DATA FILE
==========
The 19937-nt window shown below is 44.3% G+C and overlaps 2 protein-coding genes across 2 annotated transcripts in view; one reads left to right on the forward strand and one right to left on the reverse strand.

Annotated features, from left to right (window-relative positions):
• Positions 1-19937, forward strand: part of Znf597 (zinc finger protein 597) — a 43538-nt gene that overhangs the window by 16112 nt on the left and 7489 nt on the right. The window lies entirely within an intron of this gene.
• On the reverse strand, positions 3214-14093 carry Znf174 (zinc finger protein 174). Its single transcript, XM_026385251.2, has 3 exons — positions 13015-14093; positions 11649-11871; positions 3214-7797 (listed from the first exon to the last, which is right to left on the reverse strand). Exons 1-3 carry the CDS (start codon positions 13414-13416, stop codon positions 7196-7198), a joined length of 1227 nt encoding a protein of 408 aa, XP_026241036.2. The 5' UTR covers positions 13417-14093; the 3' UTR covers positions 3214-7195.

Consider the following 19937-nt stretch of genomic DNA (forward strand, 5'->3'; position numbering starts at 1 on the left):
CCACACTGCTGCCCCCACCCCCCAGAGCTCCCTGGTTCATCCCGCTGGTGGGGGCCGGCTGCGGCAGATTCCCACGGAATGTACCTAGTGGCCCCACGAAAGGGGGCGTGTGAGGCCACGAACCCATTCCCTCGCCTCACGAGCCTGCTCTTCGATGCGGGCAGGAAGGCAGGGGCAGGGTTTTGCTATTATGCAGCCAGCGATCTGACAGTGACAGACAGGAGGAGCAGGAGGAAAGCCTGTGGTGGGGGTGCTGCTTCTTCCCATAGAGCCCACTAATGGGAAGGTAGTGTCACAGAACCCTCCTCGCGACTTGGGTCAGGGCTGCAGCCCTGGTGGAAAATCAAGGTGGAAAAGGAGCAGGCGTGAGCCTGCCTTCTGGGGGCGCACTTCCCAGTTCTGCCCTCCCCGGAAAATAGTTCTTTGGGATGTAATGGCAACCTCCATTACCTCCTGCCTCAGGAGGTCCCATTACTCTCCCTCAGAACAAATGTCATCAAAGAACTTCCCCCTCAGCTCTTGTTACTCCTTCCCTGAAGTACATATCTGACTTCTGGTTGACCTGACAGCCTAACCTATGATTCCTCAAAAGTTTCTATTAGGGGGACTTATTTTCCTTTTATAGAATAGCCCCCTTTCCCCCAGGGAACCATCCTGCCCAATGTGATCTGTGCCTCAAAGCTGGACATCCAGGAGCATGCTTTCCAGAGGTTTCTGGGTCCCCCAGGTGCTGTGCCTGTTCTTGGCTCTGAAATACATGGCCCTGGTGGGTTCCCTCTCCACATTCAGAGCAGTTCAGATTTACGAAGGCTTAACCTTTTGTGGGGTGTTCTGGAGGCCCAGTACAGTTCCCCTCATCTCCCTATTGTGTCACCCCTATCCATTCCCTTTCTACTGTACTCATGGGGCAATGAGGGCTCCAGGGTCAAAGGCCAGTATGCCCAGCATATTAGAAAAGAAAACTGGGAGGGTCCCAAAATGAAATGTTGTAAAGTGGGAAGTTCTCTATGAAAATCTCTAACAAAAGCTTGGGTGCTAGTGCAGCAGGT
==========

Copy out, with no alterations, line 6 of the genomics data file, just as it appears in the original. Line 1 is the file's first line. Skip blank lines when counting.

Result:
CCACACTGCTGCCCCCACCCCCCAGAGCTCCCTGGTTCATCCCGCTGGTGGGGGCCGGCTGCGGCAGATTCCCACGGAATGTACCTAGTGGCCCCACGAAAGGGGGCGTGTGAGGCCACGAACCCATTCCCTCGCCTCACGAGCCTGCTCTTCGATGCGGGCAGGAAGGCAGGGGCAGGGTTTTGCTATTATGCAGCCAGCGATCTGACAGTGACAGACAGGAGGAGCAGGAGGAAAGCCTGTGGTGGGGGTGCTGCTTCTTCCCATAGAGCCCACTAATGGGAAGGTAGTGTCACAGAACCCTCCTCGCGACTTGGGTCAGGGCTGCAGCCCTGGTGGAAAATCAAGGTGGAAAAGGAGCAGGCGTGAGCCTGCCTTCTGGGGGCGCACTTCCCAGTTCTGCCCTCCCCGGAAAATAGTTCTTTGGGATGTAATGGCAACCTCCATTACCTCCTGCCTCAGGAGGTCCCATTACTCTCCCTCAGAACAAATGTCATCAAAGAACTTCCCCCTCAGCTCTTGTTACTCCTTCCCTGAAGTACATATCTGACTTCTGGTTGACCTGACAGCCTAACCTATGATTCCTCAAAAGTTTCTATTAGGGGGACTTATTTTCCTTTTATAGAATAGCCCCCTTTCCCCCAGGGAACCATCCTGCCCAATGTGATCTGTGCCTCAAAGCTGGACATCCAGGAGCATGCTTTCCAGAGGTTTCTGGGTCCCCCAGGTGCTGTGCCTGTTCTTGGCTCTGAAATACATGGCCCTGGTGGGTTCCCTCTCCACATTCAGAGCAGTTCAGATTTACGAAGGCTTAACCTTTTGTGGGGTGTTCTGGAGGCCCAGTACAGTTCCCCTCATCTCCCTATTGTGTCACCCCTATCCATTCCCTTTCTACTGTACTCATGGGGCAATGAGGGCTCCAGGGTCAAAGGCCAGTATGCCCAGCATATTAGAAAAGAAAACTGGGAGGGTCCCAAAATGAAATGTTGTAAAGTGGGAAGTTCTCTATGAAAATCTCTAACAAAAGCTTGGGTGCTAGTGCAGCAGGT